Scientists reengineer antibiotic to overcome resistent bacteria

August 25, 2011 7:32 am | News | Comments

A team of scientists from The Scripps Research Institute have successfully reengineered an important antibiotic to kill the deadliest antibiotic-resistant bacteria. The researchers report the finding has clinical significance.


In the early life of an embryo, a monster lurks

August 24, 2011 12:26 pm | by Morgan Kelly | News | Comments

Research based at Princeton University has revealed that newly fertilized cells only narrowly avoid degenerating into fatal chaos. Embryos have also acquired a mechanism to contain this dangerous instability, a finding that could help biologists unravel other mysteries about the first hours of life.

Scientists find time cells in the brain

August 24, 2011 12:16 pm | News | Comments

How exactly the hippocampus manages to string together events that are part of the same experience but are separated by "empty" periods of time has been a complete mystery to science. New research, however, has found the neurons that encode sequential moments in a discrete experience.

Found: Protein that may lead to stress-related DNA damage

August 23, 2011 6:34 am | News | Comments

Researchers from Duke University and The Scripps Research Institute have identified a molecular pathway that plays a key role in stress-related damage to the genome. Until this new study, exactly how chronic stress wreaks havoc on DNA was basically unknown.

Scientists unlock the way nitrous oxide decomposes

August 22, 2011 1:08 pm | News | Comments

For the first time, microbiologists have identified the structure of the bacterial enzyme that decomposes nitrous oxide, a potent greenhouse gas, and they have also decoded the decomposition mechanism.

Physicist uncovers new data on adenine, a crucial building block of life

August 18, 2011 7:04 am | News | Comments

Ultraviolet light from space was damaging to many prebiotic molecules in Earth’s early history, but some were photostable and survived the assault. Recent research shows that one of these building blocks of DNA and RNA, adenine, has an unexpectedly variable range of ionization energies along its reaction pathways.

Source of spider silk’s extreme strength unveiled

August 17, 2011 1:08 pm | News | Comments

With five times the tensile strength of steel, spider thread is a fascinating material. Yet, attempts to produce the material on an industrial scale have failed. Researchers in Germany have unlocked the protein structure of this thread, a finding that could open the door to artificial spider silk.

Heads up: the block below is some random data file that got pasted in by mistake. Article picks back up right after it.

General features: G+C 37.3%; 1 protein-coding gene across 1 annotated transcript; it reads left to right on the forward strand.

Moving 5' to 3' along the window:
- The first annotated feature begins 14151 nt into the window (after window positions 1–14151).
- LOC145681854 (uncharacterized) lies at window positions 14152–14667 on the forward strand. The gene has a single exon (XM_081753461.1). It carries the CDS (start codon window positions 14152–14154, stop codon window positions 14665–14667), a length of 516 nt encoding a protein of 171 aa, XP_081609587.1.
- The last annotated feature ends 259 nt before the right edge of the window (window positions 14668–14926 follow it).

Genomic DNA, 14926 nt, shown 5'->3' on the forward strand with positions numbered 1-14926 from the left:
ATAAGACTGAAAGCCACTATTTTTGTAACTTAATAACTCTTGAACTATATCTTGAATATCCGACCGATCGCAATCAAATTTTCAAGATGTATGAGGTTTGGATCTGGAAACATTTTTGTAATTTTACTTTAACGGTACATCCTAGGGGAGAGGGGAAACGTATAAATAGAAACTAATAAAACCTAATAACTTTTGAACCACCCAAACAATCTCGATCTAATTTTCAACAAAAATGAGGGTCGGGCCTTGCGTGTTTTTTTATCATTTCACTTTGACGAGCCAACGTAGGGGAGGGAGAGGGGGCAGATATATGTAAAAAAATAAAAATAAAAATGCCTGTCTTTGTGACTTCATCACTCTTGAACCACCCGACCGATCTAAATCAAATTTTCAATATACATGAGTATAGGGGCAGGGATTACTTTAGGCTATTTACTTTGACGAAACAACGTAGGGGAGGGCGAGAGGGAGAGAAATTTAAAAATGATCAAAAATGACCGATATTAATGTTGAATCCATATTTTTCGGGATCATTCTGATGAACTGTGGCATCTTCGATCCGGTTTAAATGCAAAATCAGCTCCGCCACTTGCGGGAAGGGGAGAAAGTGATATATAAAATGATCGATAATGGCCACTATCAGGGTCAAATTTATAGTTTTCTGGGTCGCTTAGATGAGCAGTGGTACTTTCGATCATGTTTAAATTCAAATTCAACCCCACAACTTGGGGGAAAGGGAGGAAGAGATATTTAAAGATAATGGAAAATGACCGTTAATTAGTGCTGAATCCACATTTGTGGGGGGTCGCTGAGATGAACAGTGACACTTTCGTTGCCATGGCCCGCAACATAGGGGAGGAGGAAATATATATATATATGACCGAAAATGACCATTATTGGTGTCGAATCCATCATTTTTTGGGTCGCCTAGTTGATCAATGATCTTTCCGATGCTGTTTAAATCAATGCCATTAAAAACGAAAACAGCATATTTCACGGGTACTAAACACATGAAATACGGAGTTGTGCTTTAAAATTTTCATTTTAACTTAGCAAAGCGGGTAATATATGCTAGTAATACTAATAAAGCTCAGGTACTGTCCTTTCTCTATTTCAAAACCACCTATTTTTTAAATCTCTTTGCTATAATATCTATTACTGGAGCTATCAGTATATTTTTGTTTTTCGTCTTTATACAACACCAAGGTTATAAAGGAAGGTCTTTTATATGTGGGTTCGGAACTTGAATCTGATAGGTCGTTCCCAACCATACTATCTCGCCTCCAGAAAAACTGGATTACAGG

To heal bone, scientists look to wood

August 16, 2011 9:43 am | by Elena Ledda | News | Comments

Both bone and wood are solid, living elements with an internal structure that is porous. By transforming red oakwood into a charcoal substance that emulates bone, scientists in Europe may have discovered a weight-bearing implant that will help regenerate bone.

Researcher invents mold for making a nervous system

August 16, 2011 9:27 am | News | Comments

A researcher at the University of the Basque Country has developed and validated a polymer support capable of inducing neuronal differentiation in vitro. Created with a photolithographic technique, the support structure is biocompatible and has been tested on animal models.

Evidence builds that caffeine lowers risk of skin cancer

August 16, 2011 9:14 am | News | Comments

Coffee-based sunscreen may not be so crazy after all. Several years ago, researchers discovered that caffeine has a positive effect against certain types of skin cancers at the molecular level. A new study from Rutgers University strengthens this theory.

Decade-long study reveals patterns of viruses in open ocean

August 11, 2011 12:13 pm | News | Comments

New findings, resulting from a decade of research, show striking recurring patterns of marine virioplankton dynamics in the open sea, which have implications regarding our understanding of cycling of nutrients in the world's oceans.

GE Healthcare, AB SCIEX expand multi-vendor service support

August 11, 2011 9:41 am | News | Comments

GE Healthcare and AB SCIEX announced a collaboration agreement to provide GE Healthcare's Smart Asset Management Services (SAMS) customers throughout North America with the option for full on-site service and maintenance support of AB SCIEX mass spectrometry systems.

Rapid blood test answers biggest infection question

August 11, 2011 7:17 am | News | Comments

To successfully fight infection, the right treatment must be started quickly. But sometimes physicians have difficulty differentiating between a viral or a bacterial affliction. A simple blood test has been developed that should quickly answer this question.